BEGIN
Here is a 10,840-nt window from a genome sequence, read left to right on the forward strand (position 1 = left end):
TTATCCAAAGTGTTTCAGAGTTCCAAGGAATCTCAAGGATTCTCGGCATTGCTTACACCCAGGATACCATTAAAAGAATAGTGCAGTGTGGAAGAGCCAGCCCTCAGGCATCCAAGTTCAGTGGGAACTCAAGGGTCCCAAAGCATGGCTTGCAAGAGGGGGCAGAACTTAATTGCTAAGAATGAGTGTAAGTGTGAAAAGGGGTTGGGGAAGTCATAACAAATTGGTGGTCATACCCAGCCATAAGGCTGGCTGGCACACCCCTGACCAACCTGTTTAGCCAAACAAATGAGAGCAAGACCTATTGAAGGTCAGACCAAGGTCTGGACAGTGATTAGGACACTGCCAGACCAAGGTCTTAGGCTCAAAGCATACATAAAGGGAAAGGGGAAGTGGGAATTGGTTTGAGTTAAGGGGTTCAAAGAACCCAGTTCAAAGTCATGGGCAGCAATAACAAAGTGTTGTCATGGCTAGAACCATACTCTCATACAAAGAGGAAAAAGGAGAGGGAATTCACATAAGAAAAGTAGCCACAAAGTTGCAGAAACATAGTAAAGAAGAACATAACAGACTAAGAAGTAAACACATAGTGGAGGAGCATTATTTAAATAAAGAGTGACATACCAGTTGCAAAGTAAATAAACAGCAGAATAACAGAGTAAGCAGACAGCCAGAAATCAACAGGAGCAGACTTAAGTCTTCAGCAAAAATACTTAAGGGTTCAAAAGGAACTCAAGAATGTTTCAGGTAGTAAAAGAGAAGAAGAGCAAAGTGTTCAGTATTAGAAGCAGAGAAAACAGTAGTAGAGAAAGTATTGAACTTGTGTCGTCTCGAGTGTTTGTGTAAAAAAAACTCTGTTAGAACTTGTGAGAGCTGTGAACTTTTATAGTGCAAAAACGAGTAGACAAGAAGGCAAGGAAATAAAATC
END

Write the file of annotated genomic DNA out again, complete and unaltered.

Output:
Here is a 10,840-nt window from a genome sequence, read left to right on the forward strand (position 1 = left end):
TTATCCAAAGTGTTTCAGAGTTCCAAGGAATCTCAAGGATTCTCGGCATTGCTTACACCCAGGATACCATTAAAAGAATAGTGCAGTGTGGAAGAGCCAGCCCTCAGGCATCCAAGTTCAGTGGGAACTCAAGGGTCCCAAAGCATGGCTTGCAAGAGGGGGCAGAACTTAATTGCTAAGAATGAGTGTAAGTGTGAAAAGGGGTTGGGGAAGTCATAACAAATTGGTGGTCATACCCAGCCATAAGGCTGGCTGGCACACCCCTGACCAACCTGTTTAGCCAAACAAATGAGAGCAAGACCTATTGAAGGTCAGACCAAGGTCTGGACAGTGATTAGGACACTGCCAGACCAAGGTCTTAGGCTCAAAGCATACATAAAGGGAAAGGGGAAGTGGGAATTGGTTTGAGTTAAGGGGTTCAAAGAACCCAGTTCAAAGTCATGGGCAGCAATAACAAAGTGTTGTCATGGCTAGAACCATACTCTCATACAAAGAGGAAAAAGGAGAGGGAATTCACATAAGAAAAGTAGCCACAAAGTTGCAGAAACATAGTAAAGAAGAACATAACAGACTAAGAAGTAAACACATAGTGGAGGAGCATTATTTAAATAAAGAGTGACATACCAGTTGCAAAGTAAATAAACAGCAGAATAACAGAGTAAGCAGACAGCCAGAAATCAACAGGAGCAGACTTAAGTCTTCAGCAAAAATACTTAAGGGTTCAAAAGGAACTCAAGAATGTTTCAGGTAGTAAAAGAGAAGAAGAGCAAAGTGTTCAGTATTAGAAGCAGAGAAAACAGTAGTAGAGAAAGTATTGAACTTGTGTCGTCTCGAGTGTTTGTGTAAAAAAAACTCTGTTAGAACTTGTGAGAGCTGTGAACTTTTATAGTGCAAAAACGAGTAGACAAGAAGGCAAGGAAATAAAATC